Struggling supermarket Morrisons must go back to basics to restore its fortunes, its new chairman has told The Yorkshire Post.
Andy Higginson said the Bradford business needs to return to the founding principles of Sir Ken Morrison and “do a good job for customers”.
The former Tesco finance chief also wants to re-establish better relations between the business and the Morrison family.
Frustrations boiled over at last summer’s AGM when Sir Ken Morrison blasted the company’s strategy as “bull****”.
Morrisons has had a torrid time over the last three years with plunging sales, profits and market share as chief executive Dalton Philips tried to modernise the company.
He was sacked earlier this month after sales fell again during the all-important Christmas trading period.
Mr Higginson is now overseeing the search for a new CEO and is working full time to re-orientate the business.
“It is all hands to the pump at the moment,” he said.
Mr Higginson added: “The broad thrust of the strategy is right but it would be disingenuous to pretend nothing is going to change. I think quite a lot is going to change.”
Mr Higginson said Morrisons’ online and convenience offerings are “businesses for the future”.
“The most important thing for Morrisons to do at the moment - let’s be honest the business is not in the best shape - is focus on the core supermarkets,” he added.
These make 110 per cent of profits, which are funding the two start-ups, he said.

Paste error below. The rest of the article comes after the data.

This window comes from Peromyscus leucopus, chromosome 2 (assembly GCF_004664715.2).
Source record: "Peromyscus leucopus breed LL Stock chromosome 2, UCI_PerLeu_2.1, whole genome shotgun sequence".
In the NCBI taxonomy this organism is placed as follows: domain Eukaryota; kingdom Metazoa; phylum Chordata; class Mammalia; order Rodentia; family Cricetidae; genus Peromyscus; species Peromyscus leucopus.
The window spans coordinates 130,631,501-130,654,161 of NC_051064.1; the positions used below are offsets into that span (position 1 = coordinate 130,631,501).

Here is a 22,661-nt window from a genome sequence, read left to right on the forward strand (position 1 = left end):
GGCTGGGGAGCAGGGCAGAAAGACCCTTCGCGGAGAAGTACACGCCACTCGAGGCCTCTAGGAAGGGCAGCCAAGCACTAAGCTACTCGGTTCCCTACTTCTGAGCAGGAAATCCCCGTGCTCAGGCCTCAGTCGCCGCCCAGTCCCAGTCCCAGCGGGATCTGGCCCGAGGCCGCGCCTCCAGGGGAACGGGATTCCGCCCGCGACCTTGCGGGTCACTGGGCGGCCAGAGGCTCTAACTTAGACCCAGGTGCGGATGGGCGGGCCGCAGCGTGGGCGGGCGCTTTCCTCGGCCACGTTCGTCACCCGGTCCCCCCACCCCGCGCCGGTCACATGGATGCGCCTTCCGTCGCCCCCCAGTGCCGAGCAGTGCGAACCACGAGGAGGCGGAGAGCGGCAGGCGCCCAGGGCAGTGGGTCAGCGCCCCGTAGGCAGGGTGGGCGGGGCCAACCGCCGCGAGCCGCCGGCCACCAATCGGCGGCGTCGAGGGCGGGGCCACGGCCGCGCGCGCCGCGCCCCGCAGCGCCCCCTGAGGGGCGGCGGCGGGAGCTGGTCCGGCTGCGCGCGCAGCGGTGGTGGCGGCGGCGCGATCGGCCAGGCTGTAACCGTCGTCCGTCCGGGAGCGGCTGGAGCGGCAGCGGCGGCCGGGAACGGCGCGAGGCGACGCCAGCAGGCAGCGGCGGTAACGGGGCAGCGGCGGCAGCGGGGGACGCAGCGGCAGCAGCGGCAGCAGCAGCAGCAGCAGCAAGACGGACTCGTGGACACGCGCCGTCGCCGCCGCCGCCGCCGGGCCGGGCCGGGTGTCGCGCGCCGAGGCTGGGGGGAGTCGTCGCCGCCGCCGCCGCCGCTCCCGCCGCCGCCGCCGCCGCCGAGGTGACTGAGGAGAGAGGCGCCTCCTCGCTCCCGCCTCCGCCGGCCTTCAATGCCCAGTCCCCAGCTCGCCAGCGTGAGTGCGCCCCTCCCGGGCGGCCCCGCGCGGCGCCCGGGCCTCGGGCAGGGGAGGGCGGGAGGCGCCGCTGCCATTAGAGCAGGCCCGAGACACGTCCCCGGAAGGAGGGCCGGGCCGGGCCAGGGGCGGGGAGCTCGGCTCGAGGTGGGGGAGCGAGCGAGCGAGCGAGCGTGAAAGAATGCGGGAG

Mr Higginson said the principles with which Sir Ken built the £15bn business are “completely relevant” today.
“What the business won’t be is exactly the same as it was in 2008 when he retired,” he added.
“Customers move on, the things they want move on, but the basic principles of serving those customers… of a fantastic reputation in fresh food… of being adaptable and flexible to customers and trying to meet and exceed their expectations are very simple principles that pervade the best businesses today.”
Mr Higginson said the company is “well on” with the hunt for a new CEO and is trying to move as quickly as it can to find the right person.
The official line is that Mr Philips is staying on until March.
Mr Higginson said it would be a mistake to assume he will recruit from Tesco, where he was an executive director for 15 years until 2012.
He said: “To be clear, I have no intention of making Morrisons Tesco. The very clear objective is to make Morrisons Morrisons.
“Ironically, it is the most distinctive of all the Big Four supermarkets in the way it operates and yet that doesn’t necessarily come across to customers.
“We need to come out and reaffirm what Morrisons stands for in the way they always used to.”
‘This is not a messiah strategy or Eureka moment in the bath’